Underspend 'a fundamental problem'
Several hundred million pounds were lost to the Northern Ireland budget because of underspending by departments, it has been revealed.
The massive sums were returned to the Treasury some years ago but since then, a series of measures has been put in place to improve how Executive bodies spend their budgets.
The disclosure was made by the head of the Department for Regional Development (DRD) during a Stormont committee evidence session investigating the awarding of contracts for road signs.
Permanent secretary Richard Pengelly said: "We had a fundamental problem about underspend, money which was not spent and went back to Treasury."
He added, there were "several hundred million pounds of money which could and should have been spent here but was not".
Mr Pengelly held a senior role at the Department for Finance and Personnel in the past.
His comments were made in the context of events dating back to the early 2000s.
Senior current and former officials at the DRD appeared before Stormont's public spending watchdog, the Public Accounts Committee this week.
Mr Pengelly was discussing Roads Service spending on signs long before they were needed and pointed out the importance of using budgets in time in case they had to be returned to London.
DRD officials also said a roads project could be disrupted if warning signs were not available on time and pointed to delays in contractors supplying orders.
But DUP MLA Trevor Clarke said: "If I get something for my house I will not buy it two years in advance."
The Audit Office has heavily criticised the DRD for the way it investigated complaints made by a whistleblower.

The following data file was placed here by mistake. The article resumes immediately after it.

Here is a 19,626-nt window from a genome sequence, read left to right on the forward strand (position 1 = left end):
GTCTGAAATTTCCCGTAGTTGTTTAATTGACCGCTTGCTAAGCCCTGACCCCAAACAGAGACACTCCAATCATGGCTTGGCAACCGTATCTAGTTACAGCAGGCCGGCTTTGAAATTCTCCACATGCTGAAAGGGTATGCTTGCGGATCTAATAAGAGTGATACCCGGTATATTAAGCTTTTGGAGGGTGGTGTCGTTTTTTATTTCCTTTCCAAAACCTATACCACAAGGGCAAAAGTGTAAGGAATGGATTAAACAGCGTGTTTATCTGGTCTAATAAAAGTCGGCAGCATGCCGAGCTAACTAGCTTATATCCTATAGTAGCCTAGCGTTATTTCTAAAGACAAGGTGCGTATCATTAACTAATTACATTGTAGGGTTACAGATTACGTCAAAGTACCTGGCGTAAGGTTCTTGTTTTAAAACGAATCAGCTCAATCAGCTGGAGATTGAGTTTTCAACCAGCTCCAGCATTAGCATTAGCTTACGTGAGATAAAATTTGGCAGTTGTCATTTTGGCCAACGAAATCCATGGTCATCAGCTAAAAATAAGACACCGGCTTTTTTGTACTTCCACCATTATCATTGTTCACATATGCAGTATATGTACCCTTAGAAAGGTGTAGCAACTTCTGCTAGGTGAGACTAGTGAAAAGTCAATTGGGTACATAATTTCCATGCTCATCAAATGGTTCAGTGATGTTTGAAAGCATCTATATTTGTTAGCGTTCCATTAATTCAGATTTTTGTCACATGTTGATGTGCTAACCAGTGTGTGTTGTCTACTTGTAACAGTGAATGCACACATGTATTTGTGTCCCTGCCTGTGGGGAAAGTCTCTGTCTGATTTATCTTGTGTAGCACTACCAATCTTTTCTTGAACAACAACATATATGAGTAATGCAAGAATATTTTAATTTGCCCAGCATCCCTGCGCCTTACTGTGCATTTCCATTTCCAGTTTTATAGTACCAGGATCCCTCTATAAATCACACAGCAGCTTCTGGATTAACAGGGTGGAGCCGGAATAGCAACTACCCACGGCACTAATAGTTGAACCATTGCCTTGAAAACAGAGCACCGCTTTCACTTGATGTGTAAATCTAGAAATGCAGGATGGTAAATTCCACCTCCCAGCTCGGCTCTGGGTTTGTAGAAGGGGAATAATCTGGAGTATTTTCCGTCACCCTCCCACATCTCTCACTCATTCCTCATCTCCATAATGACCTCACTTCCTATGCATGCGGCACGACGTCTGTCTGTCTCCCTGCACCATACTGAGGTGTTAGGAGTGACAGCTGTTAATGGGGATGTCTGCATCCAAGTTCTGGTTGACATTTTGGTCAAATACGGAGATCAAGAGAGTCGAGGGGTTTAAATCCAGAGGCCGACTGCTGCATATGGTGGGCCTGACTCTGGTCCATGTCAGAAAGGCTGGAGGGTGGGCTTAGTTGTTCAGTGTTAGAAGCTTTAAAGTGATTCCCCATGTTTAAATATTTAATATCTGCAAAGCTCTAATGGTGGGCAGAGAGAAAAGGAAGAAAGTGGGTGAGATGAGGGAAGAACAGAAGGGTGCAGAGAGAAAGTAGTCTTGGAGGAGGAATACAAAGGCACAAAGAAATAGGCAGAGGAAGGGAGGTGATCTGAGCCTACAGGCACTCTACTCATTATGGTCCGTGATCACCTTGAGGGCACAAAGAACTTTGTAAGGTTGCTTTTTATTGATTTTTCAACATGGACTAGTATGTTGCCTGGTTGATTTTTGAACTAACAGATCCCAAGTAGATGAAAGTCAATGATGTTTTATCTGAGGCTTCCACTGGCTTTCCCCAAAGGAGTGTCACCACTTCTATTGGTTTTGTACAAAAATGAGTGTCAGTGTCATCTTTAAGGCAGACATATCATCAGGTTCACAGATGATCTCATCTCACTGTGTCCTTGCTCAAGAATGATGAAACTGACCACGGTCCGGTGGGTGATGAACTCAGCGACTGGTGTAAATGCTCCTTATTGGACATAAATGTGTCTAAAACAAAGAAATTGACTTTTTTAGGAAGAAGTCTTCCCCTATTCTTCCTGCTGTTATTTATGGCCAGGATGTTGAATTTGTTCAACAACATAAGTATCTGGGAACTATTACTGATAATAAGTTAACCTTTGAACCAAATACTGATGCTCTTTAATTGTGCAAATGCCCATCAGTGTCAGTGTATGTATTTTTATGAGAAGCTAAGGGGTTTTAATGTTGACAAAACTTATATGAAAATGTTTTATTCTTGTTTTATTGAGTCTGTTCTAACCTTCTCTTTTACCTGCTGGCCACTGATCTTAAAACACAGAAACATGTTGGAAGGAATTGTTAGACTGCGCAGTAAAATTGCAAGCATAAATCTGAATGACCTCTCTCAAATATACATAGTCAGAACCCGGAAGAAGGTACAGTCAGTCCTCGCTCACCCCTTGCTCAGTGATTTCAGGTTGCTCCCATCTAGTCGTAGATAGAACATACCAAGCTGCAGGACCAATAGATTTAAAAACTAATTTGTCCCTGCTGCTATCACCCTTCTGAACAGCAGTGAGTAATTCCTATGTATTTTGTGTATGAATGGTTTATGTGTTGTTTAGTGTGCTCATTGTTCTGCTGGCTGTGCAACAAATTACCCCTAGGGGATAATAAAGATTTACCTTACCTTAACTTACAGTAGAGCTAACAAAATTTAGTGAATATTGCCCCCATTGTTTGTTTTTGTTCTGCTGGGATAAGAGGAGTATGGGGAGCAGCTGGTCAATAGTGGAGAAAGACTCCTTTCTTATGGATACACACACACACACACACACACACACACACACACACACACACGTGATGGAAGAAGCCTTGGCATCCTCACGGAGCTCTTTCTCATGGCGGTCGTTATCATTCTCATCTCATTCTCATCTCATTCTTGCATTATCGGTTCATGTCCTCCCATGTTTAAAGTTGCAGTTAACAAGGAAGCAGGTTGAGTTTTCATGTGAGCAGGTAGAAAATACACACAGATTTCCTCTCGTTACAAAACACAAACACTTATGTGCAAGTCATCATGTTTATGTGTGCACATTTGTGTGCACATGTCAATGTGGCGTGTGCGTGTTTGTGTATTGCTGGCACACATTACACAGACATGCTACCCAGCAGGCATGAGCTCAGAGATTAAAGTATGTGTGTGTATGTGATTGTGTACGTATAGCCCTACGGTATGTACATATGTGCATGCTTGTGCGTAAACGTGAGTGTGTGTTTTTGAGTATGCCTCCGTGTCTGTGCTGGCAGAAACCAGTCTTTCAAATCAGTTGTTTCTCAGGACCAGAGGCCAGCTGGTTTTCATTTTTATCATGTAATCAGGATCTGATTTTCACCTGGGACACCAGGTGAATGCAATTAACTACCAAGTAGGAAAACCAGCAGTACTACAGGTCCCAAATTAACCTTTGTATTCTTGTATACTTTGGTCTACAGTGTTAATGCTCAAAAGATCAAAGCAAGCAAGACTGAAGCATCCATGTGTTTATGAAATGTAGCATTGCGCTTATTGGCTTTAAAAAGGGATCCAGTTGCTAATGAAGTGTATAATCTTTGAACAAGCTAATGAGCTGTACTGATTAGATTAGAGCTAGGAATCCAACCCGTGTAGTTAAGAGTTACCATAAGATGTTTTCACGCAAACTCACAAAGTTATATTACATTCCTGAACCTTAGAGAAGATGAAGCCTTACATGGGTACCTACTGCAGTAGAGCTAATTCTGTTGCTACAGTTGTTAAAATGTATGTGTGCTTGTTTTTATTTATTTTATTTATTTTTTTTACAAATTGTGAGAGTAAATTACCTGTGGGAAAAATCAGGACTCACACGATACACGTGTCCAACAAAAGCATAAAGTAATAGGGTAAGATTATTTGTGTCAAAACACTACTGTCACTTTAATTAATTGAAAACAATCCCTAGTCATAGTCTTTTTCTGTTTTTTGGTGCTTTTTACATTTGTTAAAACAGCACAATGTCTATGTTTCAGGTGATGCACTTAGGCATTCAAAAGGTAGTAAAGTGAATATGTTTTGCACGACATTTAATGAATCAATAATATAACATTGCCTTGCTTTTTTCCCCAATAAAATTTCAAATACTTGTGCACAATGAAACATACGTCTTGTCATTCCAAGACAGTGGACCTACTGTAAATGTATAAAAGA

It said an investigation into the awarding of the signs contract was not well planned and the department did not forensically examine complaints.
The department has challenged some of the evidence surrounding the case.
The report was into complaints made by Co Down contractor David Connolly, who alleged favouritism after he lost out in a bid for work.
Mr Connolly is former director of Signs and Equipment Ltd, which failed to win a government contract for road signs.
He alleged Roads Service changed tender criteria for the award of road signage contracts (then worth up to £900,000 a year) to ensure its preferred supplier obtained the lion's share of the work.
The complainant also claimed Roads Service colluded with other government agencies to delay the award of the contract until another contractor met eligibility criteria.
He accused the government business unit of wasting up to £2 million over eight years by paying above the market rate and said some officials were too close to the firm which won the contract.